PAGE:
Tomahawk Steak - what's all the fuss?
By Sam Wass, Medium Well
What is a Tomahawk Steak you ask? You probably think a Tomahawk Steak is a steak you’ve heard of but haven’t actually eaten? There is no need to second guess yourself, few people have tried a Tomahawk, and if you had you certainly wouldn’t have forgotten, as it is the ultimate ‘wow-factor’ steak. Named because it allegedly resembles the Tomahawk axe, Tomahawk Steak is becoming more common here in the UK, and although it isn’t very common on restaurant menus, (mainly because of price) you can usually get one at an upmarket steakhouse these days. It is popping up in more places for the home cook and you meat fans to get hold of, with even Marks and Sparks jumping on the bandwagon.
The Tomahawk Steak is an on-the bone Rib Steak, cut from the Fore-rib with the entire rib bone left. The long bone is french-trimmed, leaving an amazing presentation, and dinner table discussion point. As it is bone-in Rib Steak, it has quite a large amount of inter-muscular fat, which gives it a load of flavour when cooked, as flavours are released from both the huge bone, and inter-muscular fat during roasting to give a sweet gelatinous flavour.
The Tomahawk is cut based on the thickness of the rib bone and is usually 5cm/2 inches thick, weighing approx 1.2kg. A Tomahawk makes an ideal sharing steak for a special occasion or romantic meal, as it can easily feed two people. If you like bone-in steaks such as T-bone or Porterhouse, you’ll love the Tomahawk Steak as the primary muscle is the longissimus dorsi (back muscle), which is also the main muscle on the T-bone and Porterhouse.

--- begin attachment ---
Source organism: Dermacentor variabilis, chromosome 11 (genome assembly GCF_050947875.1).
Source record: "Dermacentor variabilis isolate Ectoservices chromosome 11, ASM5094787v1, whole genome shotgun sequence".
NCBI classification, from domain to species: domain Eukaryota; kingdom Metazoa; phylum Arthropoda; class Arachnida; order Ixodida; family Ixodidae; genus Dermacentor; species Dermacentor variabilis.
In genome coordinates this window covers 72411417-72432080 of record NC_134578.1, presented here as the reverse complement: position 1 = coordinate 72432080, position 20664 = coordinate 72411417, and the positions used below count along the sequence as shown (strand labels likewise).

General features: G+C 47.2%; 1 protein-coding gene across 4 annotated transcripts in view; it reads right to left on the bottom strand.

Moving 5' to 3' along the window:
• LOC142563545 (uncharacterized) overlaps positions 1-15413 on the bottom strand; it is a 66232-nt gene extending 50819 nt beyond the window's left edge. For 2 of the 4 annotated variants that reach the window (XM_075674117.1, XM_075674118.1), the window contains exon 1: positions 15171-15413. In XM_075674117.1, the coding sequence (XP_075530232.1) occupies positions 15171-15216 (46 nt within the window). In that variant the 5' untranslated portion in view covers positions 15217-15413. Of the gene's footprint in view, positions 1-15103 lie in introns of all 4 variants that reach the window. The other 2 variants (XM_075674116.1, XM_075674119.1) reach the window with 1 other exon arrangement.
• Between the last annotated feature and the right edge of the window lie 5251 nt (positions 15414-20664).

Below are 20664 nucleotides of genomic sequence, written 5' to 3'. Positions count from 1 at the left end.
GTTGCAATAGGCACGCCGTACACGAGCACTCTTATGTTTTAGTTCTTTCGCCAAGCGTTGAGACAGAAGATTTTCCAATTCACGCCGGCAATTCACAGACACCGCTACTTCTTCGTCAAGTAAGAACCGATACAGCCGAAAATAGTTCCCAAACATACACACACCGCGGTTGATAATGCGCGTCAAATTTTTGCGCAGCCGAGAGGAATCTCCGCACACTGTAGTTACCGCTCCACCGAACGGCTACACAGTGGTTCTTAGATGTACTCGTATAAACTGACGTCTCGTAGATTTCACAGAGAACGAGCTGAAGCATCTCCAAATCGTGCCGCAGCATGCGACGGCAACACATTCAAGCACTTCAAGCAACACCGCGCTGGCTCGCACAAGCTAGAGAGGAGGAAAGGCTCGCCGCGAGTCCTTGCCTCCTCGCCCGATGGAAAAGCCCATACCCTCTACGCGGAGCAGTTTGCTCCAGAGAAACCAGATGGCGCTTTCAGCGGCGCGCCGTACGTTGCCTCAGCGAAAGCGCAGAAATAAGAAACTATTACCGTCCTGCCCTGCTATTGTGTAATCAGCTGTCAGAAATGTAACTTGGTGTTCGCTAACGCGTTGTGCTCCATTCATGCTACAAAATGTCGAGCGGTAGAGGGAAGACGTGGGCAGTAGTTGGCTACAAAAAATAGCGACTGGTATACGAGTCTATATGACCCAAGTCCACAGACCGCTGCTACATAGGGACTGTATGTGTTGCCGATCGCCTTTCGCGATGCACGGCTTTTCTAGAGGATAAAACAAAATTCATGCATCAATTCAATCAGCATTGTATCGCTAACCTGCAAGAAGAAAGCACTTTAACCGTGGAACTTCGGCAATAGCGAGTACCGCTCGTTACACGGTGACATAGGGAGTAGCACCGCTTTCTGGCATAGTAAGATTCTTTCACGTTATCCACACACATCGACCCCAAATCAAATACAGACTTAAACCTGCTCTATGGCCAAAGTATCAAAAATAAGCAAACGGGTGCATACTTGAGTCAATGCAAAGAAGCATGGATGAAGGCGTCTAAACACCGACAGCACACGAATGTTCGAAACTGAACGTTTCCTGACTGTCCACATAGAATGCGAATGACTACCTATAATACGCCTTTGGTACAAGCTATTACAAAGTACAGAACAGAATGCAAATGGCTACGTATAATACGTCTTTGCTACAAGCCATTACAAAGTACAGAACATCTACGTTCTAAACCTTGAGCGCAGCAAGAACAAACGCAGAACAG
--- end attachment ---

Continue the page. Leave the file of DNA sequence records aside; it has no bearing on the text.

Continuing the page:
Although technically a steak, at 1.2kg the Tomahawk many people oven roast this, because it can be awkward for frying as it is so large. If choosing to oven roast, you’re best off searing it all over in a large frying pan first (you might not need any oil/fat just a pretty hot pan), before transferring to a hot oven (200ºC) for 15 minutes. Arguably the best method for a Tomahawk Steak is to grill on a barbecue, and using an internal meat thermometer cooking until the optimum temperature for Medium-rare is achieved (58ºC).
Because of it’s size it needs to be properly rested after cooking, for at least 10-15 minutes, to allow the heat from the bone to redistribute across the meat to give a lovely succulent juicy steak.
When cooked and rested, hold the bone in one hand and cut along the bone lengthways to separate the meat from the bone. Slice the meat across the grain into slices as thick as you need them and serve. It's certainly not an everyday steak, but then again it's not everyday you get to eat like The Flintstones.